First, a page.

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Israel's Assault on Gaza Only Gave It a Black Eye and Strengthened Hamas

Israel accomplished its military goals, but lost badly in the political arena.
 
 
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Now that the most recent assault on Gaza has come to an end, there should be no doubt that Israel has achieved the narrow military objectives it set out for its army when it commenced “Operation Pillar of Cloud” last week. The operation began with with the assassination of Hamas commander Ahmed al-Jabari last week, and ended with a ceasefire agreement on November 21. 

When the Israel Defense Forces (IDF) announced the start of its assault on the Palestinian Gaza Strip, it laid out an objective of protecting Israeli civilians by crippling the “terrorist infrastructure,” meaning the infrastructure of armed Palestinian groups like Hamas and the Islamic Jihad. More specifically, the Israeli air force combed the densely populated Gaza Strip to look for rocket launch sites and top-level militants firing projectiles into Israel. A week into the operation, the IDF claimed to have hit 1,500 targets in the Gaza Strip.

It’s clear that one of the most powerful militaries in the world, armed with high-tech American weaponry ranging from F16 military jets to Apache helicopters, struck most of its targets. And when the ceasefire agreement was reached, Israeli leaders sounded triumphant. “We hit their senior commanders, we destroyed thousands of rockets which were aimed towards the South and most of those aimed towards central Israel, and we crushed Hamas’ control facilities,” said Israeli Prime Minister Benjamin Netanyahu in a statement announcing Israel’s agreement to the ceasefire.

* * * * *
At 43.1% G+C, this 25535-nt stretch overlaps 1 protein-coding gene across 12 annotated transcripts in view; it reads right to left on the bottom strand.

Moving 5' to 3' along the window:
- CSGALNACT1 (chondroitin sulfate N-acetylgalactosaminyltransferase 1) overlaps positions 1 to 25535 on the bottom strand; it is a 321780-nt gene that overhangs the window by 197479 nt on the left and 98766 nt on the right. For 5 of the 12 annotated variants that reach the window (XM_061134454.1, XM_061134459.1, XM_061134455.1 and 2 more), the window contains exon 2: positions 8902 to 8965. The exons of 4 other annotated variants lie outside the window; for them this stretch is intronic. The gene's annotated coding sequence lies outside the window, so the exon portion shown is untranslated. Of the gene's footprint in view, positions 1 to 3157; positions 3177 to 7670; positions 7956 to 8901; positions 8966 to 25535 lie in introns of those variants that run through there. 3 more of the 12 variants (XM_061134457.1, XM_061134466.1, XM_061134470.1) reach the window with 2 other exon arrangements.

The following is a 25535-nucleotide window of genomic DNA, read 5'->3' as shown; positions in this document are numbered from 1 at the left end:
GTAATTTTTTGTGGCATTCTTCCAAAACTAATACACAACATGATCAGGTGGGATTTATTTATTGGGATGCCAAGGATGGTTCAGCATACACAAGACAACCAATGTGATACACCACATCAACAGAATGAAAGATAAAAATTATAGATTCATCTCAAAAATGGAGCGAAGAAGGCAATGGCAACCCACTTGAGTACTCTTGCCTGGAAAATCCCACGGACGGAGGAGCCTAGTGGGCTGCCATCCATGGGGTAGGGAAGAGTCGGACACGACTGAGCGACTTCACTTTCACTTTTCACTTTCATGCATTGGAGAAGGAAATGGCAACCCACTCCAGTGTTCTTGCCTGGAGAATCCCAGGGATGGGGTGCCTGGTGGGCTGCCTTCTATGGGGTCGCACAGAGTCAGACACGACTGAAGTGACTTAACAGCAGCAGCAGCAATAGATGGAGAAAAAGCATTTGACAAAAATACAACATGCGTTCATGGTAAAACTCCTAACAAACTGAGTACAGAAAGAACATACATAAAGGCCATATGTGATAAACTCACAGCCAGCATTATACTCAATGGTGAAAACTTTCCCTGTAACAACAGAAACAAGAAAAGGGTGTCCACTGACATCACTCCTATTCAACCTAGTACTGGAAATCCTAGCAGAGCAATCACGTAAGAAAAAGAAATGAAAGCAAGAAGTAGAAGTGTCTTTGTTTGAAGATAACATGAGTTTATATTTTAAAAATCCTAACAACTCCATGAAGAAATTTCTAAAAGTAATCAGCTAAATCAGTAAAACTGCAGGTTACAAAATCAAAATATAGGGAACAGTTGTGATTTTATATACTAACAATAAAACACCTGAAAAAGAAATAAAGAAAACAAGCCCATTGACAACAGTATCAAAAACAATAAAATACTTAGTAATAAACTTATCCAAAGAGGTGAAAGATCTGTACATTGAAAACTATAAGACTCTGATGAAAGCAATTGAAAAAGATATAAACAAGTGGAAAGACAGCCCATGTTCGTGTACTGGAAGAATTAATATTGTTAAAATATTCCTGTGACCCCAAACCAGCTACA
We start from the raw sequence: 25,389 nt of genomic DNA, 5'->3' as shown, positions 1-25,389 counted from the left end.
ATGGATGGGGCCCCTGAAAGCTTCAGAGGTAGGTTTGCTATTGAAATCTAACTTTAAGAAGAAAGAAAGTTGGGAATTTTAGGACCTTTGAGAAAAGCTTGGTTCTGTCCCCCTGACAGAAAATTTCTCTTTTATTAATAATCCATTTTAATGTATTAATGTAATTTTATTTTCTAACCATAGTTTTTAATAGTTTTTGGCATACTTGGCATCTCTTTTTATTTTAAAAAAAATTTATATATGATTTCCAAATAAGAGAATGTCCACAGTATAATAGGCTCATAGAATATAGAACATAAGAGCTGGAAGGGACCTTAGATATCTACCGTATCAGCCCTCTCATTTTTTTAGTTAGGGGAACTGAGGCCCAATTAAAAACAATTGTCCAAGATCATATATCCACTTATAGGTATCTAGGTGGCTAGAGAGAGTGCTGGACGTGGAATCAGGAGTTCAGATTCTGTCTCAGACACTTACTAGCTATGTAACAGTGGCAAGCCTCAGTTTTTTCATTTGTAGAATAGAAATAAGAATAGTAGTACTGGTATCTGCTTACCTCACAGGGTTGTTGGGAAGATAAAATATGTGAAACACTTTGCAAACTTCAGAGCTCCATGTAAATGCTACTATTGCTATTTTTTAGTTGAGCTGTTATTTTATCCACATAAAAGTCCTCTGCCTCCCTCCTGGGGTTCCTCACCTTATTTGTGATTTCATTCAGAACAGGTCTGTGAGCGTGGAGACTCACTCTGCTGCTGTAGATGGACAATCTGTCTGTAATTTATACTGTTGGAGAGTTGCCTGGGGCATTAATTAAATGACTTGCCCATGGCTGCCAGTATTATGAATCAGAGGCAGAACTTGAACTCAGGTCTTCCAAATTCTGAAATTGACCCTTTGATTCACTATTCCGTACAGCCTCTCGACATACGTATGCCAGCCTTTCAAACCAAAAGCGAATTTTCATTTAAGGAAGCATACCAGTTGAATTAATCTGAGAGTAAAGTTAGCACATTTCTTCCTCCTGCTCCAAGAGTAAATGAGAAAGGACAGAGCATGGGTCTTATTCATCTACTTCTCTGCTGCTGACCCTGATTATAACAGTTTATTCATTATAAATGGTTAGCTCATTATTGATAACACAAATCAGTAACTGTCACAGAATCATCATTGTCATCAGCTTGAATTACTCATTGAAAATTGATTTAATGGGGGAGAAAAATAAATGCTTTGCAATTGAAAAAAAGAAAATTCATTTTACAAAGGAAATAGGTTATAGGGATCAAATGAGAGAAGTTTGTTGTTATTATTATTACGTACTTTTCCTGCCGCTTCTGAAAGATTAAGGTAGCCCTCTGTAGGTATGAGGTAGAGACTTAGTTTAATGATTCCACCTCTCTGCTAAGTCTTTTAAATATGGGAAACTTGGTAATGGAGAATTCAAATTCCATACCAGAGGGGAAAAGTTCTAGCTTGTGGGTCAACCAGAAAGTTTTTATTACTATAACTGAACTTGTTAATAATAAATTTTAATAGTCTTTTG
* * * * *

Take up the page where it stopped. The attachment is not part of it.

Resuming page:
But the triumph will fit the definition of a pyrrhic victory, a nominal win that comes at great cost. And Israel will come out of waging this assault as the loser, no matter how many of its targets it hit. It’s a reminder that the Israel-Palestine conflict will not be won militarily; the only lasting solution will be political.

Israel’s image will be blackened by the high civilian death toll; the country’s regional position has been exposed to be weakened; and Hamas will survive another day, boosted by resisting the might of the Israeli military, no matter how much dissent against its authoritarian rule exists in Gaza. The fact that Israel will win the war but lose the battle, so to speak, is a replay of what happened during Israel’s deadly assault on Gaza in 2008-'09, which was dubbed “Operation Cast Lead.”

“Netanyahu gained, not Israel. Netanyahu perhaps gained domestically by demonstrating that he’s willing to go to war very aggressively,” Noura Erakat, a human rights attorney and activist, told AlterNet in a phone interview. Indeed, polls show that the assault on Gaza boosted Netanyahu ahead of Israeli elections in February.

But “Israel, on the whole, has lost a lot,” Erakat added. “And I can only say this by looking at how the media has responded...During Operation Cast Lead there was some sort of sympathy that Israel had to do something about the rocket fire. It falls on deaf ears when Israel does it again four years later. And when it becomes evident to many that Israel’s strategy is to pummel Palestinian society every four years and not achieve long-term solutions, then...I think Israel has lost on this level.”
 

Even at the most basic military level, Israel's pummeling of Hamas—an easy feat considering the vast disparity in power between the two sides--will not radically change the status quo that has existed since the Islamist movement took over running Gaza in 2007. After the 22-day operation in 2008-09, Israel credibly claimed victory. Again, the military power dynamics favored Israel. But a year later, Israel was telling American officials it was worried that Hamas was rearming. Israeli officials meeting with U.S. military officials in November 2009 noted that “one of the goals of Cast Lead was to damage Hamas' ability to produce its own weapons. In this regard, the IDF was successful, but Hamas is reconstituting its capabilities,” according to a WikiLeaks cable.

 
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